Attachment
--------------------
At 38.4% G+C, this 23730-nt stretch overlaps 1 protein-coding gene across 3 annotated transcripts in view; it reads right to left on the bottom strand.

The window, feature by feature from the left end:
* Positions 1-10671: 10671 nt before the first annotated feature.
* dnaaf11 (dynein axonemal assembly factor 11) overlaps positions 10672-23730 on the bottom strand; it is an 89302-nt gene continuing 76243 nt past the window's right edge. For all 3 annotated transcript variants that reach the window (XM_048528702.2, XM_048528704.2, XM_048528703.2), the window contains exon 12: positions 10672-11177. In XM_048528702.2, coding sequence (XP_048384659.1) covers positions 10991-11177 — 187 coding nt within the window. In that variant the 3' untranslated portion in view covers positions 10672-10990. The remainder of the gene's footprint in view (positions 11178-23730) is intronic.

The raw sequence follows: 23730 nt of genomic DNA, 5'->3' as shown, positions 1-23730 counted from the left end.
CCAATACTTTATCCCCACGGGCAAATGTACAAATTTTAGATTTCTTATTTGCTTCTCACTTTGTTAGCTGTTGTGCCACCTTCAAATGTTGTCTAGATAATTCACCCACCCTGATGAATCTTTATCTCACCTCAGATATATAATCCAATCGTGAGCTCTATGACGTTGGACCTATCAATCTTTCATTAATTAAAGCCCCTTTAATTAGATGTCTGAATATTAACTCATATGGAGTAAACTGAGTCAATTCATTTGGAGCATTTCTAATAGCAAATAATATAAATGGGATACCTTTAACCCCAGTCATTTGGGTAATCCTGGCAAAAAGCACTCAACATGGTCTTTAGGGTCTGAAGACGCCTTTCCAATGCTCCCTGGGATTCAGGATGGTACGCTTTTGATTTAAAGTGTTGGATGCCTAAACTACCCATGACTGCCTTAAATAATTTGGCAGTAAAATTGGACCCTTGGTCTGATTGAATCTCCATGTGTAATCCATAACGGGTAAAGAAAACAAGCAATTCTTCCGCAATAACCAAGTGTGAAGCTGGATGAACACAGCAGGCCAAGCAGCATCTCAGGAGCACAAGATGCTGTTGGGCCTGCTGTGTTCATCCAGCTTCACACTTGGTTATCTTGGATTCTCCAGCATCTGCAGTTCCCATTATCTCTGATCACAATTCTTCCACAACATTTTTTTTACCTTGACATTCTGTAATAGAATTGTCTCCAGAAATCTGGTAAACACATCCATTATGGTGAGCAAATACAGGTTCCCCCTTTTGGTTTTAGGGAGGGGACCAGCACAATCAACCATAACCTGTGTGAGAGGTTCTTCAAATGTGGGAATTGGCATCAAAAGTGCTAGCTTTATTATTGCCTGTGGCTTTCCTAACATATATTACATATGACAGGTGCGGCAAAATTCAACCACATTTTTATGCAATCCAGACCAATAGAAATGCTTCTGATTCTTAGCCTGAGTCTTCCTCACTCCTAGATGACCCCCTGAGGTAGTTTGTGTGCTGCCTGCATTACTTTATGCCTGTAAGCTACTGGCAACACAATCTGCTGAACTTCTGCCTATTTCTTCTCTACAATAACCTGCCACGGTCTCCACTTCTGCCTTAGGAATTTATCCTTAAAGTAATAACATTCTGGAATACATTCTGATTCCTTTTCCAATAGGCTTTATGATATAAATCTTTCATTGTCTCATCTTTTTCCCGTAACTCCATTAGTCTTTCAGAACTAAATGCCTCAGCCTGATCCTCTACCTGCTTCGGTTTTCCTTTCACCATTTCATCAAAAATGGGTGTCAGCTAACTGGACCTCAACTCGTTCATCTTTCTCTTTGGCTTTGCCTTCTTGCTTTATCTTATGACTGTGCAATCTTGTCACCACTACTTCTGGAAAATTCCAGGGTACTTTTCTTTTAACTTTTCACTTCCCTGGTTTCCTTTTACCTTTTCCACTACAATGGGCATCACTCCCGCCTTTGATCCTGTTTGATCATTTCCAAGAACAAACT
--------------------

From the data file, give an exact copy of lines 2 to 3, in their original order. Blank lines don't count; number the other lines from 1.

The window, feature by feature from the left end:
* Positions 1-10671: 10671 nt before the first annotated feature.